This year has not been a good year for motorcycle collisions on Vancouver Island. Of nine fatalities, police report that seven of them have been the fault of the rider. Speed and inexperience are the cited contributing factors.
A representative of the Association for Injured Motorcyclists Vancouver Island Chapter doesn't minimize the rider's contribution to the problem but suggests that there is a lack of restrictions placed on new riders, particularly with regard to the limitation of horsepower until the rider becomes more experienced. He suggests that having a high horsepower machine when learning to ride is a recipe for disaster.
Horsepower aside, there is no lack of restriction on new drivers. A learner must remain a learner for a minimum of 12 months. During that time there are limits to speed, hours of the day, passengers, instructors, zero blood alcohol and a requirement to display the new driver "L" sign. A novice remains in that stage for a further 24 months. During that time the zero blood alcohol and display of the new driver "N" sign are the only requirements.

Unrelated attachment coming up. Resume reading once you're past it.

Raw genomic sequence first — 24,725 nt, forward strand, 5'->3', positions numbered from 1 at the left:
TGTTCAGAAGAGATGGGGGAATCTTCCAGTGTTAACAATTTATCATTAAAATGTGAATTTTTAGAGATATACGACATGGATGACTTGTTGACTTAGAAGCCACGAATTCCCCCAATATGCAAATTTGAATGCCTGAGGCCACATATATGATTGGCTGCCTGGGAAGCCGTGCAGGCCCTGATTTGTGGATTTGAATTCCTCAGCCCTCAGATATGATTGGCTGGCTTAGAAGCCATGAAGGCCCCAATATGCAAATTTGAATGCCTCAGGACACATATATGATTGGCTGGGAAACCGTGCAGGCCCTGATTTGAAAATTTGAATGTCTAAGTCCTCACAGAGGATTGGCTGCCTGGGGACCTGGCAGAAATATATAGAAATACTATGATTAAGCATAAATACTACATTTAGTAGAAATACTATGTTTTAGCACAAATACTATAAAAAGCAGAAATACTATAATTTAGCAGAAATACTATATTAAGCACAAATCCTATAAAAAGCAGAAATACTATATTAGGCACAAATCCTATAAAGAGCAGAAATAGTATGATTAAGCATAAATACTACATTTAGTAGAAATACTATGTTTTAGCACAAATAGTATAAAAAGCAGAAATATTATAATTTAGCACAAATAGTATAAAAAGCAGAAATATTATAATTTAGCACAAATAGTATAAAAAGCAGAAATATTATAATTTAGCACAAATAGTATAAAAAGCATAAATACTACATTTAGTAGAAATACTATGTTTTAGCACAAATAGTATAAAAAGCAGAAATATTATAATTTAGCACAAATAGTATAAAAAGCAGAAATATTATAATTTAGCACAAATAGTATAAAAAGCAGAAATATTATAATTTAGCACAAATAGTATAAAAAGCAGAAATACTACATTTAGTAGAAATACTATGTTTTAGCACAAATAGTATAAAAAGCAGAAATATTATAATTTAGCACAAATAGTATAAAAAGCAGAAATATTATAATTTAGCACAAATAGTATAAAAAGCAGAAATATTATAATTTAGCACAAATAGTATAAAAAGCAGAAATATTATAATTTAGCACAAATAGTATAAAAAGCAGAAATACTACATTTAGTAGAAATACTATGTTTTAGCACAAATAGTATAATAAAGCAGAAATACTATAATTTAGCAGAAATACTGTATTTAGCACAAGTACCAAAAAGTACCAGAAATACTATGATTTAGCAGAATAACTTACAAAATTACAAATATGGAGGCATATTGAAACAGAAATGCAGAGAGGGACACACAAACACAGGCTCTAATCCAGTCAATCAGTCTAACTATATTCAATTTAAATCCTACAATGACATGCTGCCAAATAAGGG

How many new driver signs have you seen when you follow a motorcycle? There must be some chance of encountering one, but I suspect that you rarely, if ever, see them.
Drop in on a motorcycle discussion forum on the internet. While many riders are responsible and try to convince others of the danger, a significant number are quite vocal that they will ride in whatever manner they see fit regardless of the rules. If the police try to stop them the solution is to crack the throttle open and disappear. The police can't catch them anyway.
Attitude, not a lack of restrictions is the problem that we are up against on our highways. Until that changes the death toll will continue.